Using Mixed Reality Solutions to Support Rural and Underfunded CTE programs – Bridging the Last Mile for Skills Training

March 20, 2024 12:24 pm

Manufacturers are eager to move forward following the economic decline exacerbated by COVID-19. One thing hampering their ability is the persistent shortage of skilled labor needed to fill the jobs critical to today’s manufacturers.

There are many reasons for this shortage, but the prominent ones include an aging workforce, rapid advancements in technology integration into manufacturing machines, and a general displacement of the workforce resulting from the pandemic. Workforce development has lagged far behind in preparing people for new Industry 4.0 living wage jobs in manufacturing.

Perhaps the silver lining of the pandemic disruptions to the workforce is the massive shift to digital training solutions which overcome many of the hurdles in traditional skills training.

Physical distancing and other pandemic mitigations have made face-to-face training and skill building nearly impossible in the traditional classroom setting. However, advancements in immersive digital training are allowing people to receive ‘hands-on-training’ remotely through a generation of mixed reality tools that bring immersive, high-impact training to the nearest internet connection.

Tools like augmented and virtual reality headsets are getting the most buzz these days, but they are just examples of the many ways to deliver high-definition, hi-impact immersive training in complex areas like advanced manufacturing.

An even greater advantage of these mixed reality tools is that they can be made available to rural and low-income schools as well as schools where the populations served do not traditionally enter manufacturing. Many of these schools cannot justify the investment in machine tools traditionally required for a CTE program focused on manufacturing.

The ability to work on complex machinery in a digital space allows the learner to ‘re-do’ activities until mastered, without the expense of real machine time, expert supervision and the cost of novice mistakes that accompany real tools training.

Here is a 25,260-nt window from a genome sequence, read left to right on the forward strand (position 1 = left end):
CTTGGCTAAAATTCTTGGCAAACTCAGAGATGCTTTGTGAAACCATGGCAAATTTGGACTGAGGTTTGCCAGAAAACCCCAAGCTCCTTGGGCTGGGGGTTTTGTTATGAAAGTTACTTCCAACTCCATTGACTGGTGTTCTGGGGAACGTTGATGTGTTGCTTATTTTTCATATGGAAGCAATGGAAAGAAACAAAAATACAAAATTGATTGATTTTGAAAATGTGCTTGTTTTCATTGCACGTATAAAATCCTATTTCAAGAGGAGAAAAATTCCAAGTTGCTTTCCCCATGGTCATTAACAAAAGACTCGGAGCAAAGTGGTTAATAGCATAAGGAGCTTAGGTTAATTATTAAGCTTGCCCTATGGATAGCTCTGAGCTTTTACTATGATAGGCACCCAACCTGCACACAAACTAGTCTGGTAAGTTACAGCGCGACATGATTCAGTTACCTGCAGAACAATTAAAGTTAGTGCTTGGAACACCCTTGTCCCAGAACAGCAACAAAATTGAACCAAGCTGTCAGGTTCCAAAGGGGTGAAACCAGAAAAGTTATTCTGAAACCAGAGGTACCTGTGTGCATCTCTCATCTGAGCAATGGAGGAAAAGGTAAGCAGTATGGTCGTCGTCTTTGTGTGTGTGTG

These immersive game-like environments give the learner control over their learning experience, and the muscle memory desired from hands-on activities in real world settings can be accurately mimicked in the virtual training space.

By introducing a training medium that can allow effective training with a significantly lower initial investment, not only are we able to adapt training as technology advances, but we can reach students that would otherwise never have an opportunity to pursue a career in manufacturing.

Digital training has the added benefit of scaling to any size audience, be available any place with internet access, and at the time and choosing of the learner. The data captured in these digital experiences is easily gathered for deep dive analytics to support the instructors or developers. Course developers have the benefit of these collected data to be able to accurately access the progress of an individual, while also evaluating aspects of the training across all learners.

As manufacturing and machine tool technology advances, digital trainings can easily be updated to keep up with such trends in ways that traditional hands on CTE programs cannot. And what is critically important, is that these tools support and enhance the role of the CTE instructor, allowing them to focus their efforts on critical understandings of manufacturing that immersive technologies cannot replicate, no matter how accurate.

Finding ways to inspire learners to pursue a career in manufacturing will continue to hamper the ability for the manufacturing sector to grow the economy — but technology is providing some of the tools we can use to close the gap.


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